Selected by Rob Moore and Melvyn Petterson, this biennial exhibition aims to show the best of our region’s printmakers.
Record breaking year for The Ropewalk
2014 looks like ending as a record-breaking one for The Ropewalk in Barton upon Humber.
Visitor figures up to and including November are the highest recorded since the Maltkiln Road arts centre opened nearly 15 years ago and with December’s figures yet to be logged it looks as if more than 100,000 people will have visited the venue during the past 12 months.
“We are absolutely delighted with these figures,” said The Ropewalk’s Managing Director, Liz Bennet. “Many of these visitors have been supporting us since the early days when we opened just the southern end of the building. But we are also welcoming many new visitors who we hope will take the time to visit us again in the not too distant future.”
The good news doesn’t end there as more people than ever are now being employed at The Ropewalk.
Today the arts centre employs 34 full-time and part-time staff compared to its previous highest employment total of 31.
“We are delighted that we have been able to employ so many talented people here,” said Managing Director Liz Bennet.
“Apart from our regular patrons noticing new faces alongside our existing staff throughout the building, I think the most notable area where we have increased staff numbers is in the Coffee Shop which seems to be going from strength to strength with takings exceeding all expectations,” she said.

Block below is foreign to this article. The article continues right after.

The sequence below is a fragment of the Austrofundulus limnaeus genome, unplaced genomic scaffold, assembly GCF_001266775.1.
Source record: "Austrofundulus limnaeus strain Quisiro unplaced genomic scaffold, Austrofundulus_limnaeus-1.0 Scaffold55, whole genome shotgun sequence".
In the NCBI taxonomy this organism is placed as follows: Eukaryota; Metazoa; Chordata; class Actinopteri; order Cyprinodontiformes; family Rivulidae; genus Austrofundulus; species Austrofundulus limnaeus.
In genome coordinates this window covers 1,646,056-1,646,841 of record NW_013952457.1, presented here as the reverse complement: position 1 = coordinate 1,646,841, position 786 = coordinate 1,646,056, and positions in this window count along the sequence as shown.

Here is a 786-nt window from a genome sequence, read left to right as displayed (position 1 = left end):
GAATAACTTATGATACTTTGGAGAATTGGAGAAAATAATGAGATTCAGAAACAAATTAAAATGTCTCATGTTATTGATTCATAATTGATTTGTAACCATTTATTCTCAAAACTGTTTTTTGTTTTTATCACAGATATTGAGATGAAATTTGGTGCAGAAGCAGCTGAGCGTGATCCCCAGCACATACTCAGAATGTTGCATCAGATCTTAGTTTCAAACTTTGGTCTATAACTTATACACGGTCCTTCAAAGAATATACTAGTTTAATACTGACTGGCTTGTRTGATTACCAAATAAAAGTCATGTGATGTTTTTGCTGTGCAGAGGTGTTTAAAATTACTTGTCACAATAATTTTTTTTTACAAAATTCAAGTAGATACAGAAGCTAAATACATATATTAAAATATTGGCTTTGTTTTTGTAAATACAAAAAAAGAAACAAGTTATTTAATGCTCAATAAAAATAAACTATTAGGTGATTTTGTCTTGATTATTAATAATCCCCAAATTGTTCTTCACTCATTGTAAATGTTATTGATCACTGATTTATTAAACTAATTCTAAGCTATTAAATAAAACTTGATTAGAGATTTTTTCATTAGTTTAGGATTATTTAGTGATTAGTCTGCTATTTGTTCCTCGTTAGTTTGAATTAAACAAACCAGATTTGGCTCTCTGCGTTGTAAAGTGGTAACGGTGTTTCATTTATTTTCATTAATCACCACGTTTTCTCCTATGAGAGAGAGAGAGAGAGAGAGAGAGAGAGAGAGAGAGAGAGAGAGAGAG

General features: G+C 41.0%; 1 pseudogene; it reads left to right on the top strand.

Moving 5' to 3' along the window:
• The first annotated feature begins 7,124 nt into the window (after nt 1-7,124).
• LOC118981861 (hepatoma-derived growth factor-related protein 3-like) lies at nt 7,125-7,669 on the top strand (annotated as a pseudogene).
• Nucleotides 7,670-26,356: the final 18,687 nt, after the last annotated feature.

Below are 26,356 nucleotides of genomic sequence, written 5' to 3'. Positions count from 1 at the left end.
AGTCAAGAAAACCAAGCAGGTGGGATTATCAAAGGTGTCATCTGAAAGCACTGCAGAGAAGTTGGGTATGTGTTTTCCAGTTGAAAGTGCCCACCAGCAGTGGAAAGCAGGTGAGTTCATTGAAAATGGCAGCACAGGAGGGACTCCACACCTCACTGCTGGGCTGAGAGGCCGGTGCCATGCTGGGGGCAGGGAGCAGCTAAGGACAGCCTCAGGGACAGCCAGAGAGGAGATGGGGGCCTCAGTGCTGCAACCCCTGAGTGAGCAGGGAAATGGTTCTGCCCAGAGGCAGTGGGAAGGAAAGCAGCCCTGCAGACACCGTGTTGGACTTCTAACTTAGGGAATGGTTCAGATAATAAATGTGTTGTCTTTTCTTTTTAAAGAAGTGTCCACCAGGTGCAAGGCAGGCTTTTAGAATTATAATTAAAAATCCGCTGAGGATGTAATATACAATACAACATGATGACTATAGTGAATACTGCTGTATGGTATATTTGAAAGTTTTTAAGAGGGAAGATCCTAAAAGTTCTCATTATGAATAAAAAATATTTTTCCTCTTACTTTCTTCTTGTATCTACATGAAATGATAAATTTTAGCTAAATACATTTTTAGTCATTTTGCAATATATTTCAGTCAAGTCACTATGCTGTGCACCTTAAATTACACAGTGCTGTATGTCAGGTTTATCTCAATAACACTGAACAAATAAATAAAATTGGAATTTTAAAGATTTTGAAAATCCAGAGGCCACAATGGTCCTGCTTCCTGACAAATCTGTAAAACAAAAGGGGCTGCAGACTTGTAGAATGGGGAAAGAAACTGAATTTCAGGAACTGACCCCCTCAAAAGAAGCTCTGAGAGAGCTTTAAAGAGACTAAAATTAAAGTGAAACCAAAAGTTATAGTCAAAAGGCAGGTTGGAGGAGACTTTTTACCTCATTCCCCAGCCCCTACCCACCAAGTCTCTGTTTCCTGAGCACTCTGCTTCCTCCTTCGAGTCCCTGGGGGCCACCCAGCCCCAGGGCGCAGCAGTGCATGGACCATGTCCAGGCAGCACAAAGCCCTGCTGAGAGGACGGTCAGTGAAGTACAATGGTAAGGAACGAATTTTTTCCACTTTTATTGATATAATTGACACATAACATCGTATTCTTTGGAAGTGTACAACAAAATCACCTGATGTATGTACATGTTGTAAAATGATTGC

“And what is lovely is that we have employed a whole breadth of talent and ages especially in the Coffee Shop where we have young people working alongside staff who have been with us for many years.”
“Many of the young people employed in the Coffee Shop on a weekend or part-time basis are able to take the skills they have learnt with us when they move on to university and are looking for part-time employment to supplement their income,” Liz continued.
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Situated on the rugged south coast of the Isle of Wight, Tregear Pottery produces a beautiful range of handmade stoneware pottery. Each piece is made from fine white stoneware clay. The work is hand decorated in a variety of designs – all drawing their inspiration and influences from the exceptional beauty of the surrounding landscapes.
Trained in Kyoto, Japan, in porcelain throwing, Neil’s passion for pottery has seen his work travel across the globe. He continually pushes and challenges the work at Tregear Pottery, refining glazes, developing new designs and expanding the studio. Neil has been awarded with a number of grants, international show selections, and other accolades for the quality of his work. The work is sold in several galleries and shops on the Isle of Wight as well as many well-known outlets across the mainland and now at The Ropewalk. Come in to the Craft Gallery during the month of June and admire the coastal bliss that Neil Tregear’s pottery creates.